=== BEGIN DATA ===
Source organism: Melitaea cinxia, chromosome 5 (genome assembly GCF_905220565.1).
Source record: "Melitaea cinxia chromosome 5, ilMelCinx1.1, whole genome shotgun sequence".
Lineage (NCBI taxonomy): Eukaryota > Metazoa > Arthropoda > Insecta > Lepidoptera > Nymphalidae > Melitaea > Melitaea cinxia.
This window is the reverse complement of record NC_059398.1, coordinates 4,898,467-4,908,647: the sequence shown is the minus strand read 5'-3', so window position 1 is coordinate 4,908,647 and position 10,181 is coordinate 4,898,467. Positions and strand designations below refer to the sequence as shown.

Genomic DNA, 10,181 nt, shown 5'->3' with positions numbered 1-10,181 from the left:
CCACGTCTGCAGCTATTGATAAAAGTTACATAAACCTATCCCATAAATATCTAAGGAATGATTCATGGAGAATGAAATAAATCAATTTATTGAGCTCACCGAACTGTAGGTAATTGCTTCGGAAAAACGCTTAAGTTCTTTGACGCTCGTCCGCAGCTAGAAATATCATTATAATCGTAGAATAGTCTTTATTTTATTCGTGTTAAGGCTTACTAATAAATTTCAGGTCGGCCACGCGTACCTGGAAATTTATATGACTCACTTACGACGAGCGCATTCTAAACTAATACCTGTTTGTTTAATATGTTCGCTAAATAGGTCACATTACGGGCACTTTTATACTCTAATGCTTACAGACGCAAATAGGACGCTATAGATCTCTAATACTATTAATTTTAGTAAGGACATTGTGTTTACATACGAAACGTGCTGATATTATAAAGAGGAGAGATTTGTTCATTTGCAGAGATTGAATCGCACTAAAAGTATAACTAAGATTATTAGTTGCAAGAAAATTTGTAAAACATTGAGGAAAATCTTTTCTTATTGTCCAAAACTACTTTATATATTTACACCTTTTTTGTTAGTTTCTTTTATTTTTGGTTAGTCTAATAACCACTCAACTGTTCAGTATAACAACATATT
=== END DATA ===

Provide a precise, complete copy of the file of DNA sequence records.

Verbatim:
Source organism: Melitaea cinxia, chromosome 5 (genome assembly GCF_905220565.1).
Source record: "Melitaea cinxia chromosome 5, ilMelCinx1.1, whole genome shotgun sequence".
Lineage (NCBI taxonomy): Eukaryota > Metazoa > Arthropoda > Insecta > Lepidoptera > Nymphalidae > Melitaea > Melitaea cinxia.
This window is the reverse complement of record NC_059398.1, coordinates 4,898,467-4,908,647: the sequence shown is the minus strand read 5'-3', so window position 1 is coordinate 4,908,647 and position 10,181 is coordinate 4,898,467. Positions and strand designations below refer to the sequence as shown.

Genomic DNA, 10,181 nt, shown 5'->3' with positions numbered 1-10,181 from the left:
CCACGTCTGCAGCTATTGATAAAAGTTACATAAACCTATCCCATAAATATCTAAGGAATGATTCATGGAGAATGAAATAAATCAATTTATTGAGCTCACCGAACTGTAGGTAATTGCTTCGGAAAAACGCTTAAGTTCTTTGACGCTCGTCCGCAGCTAGAAATATCATTATAATCGTAGAATAGTCTTTATTTTATTCGTGTTAAGGCTTACTAATAAATTTCAGGTCGGCCACGCGTACCTGGAAATTTATATGACTCACTTACGACGAGCGCATTCTAAACTAATACCTGTTTGTTTAATATGTTCGCTAAATAGGTCACATTACGGGCACTTTTATACTCTAATGCTTACAGACGCAAATAGGACGCTATAGATCTCTAATACTATTAATTTTAGTAAGGACATTGTGTTTACATACGAAACGTGCTGATATTATAAAGAGGAGAGATTTGTTCATTTGCAGAGATTGAATCGCACTAAAAGTATAACTAAGATTATTAGTTGCAAGAAAATTTGTAAAACATTGAGGAAAATCTTTTCTTATTGTCCAAAACTACTTTATATATTTACACCTTTTTTGTTAGTTTCTTTTATTTTTGGTTAGTCTAATAACCACTCAACTGTTCAGTATAACAACATATT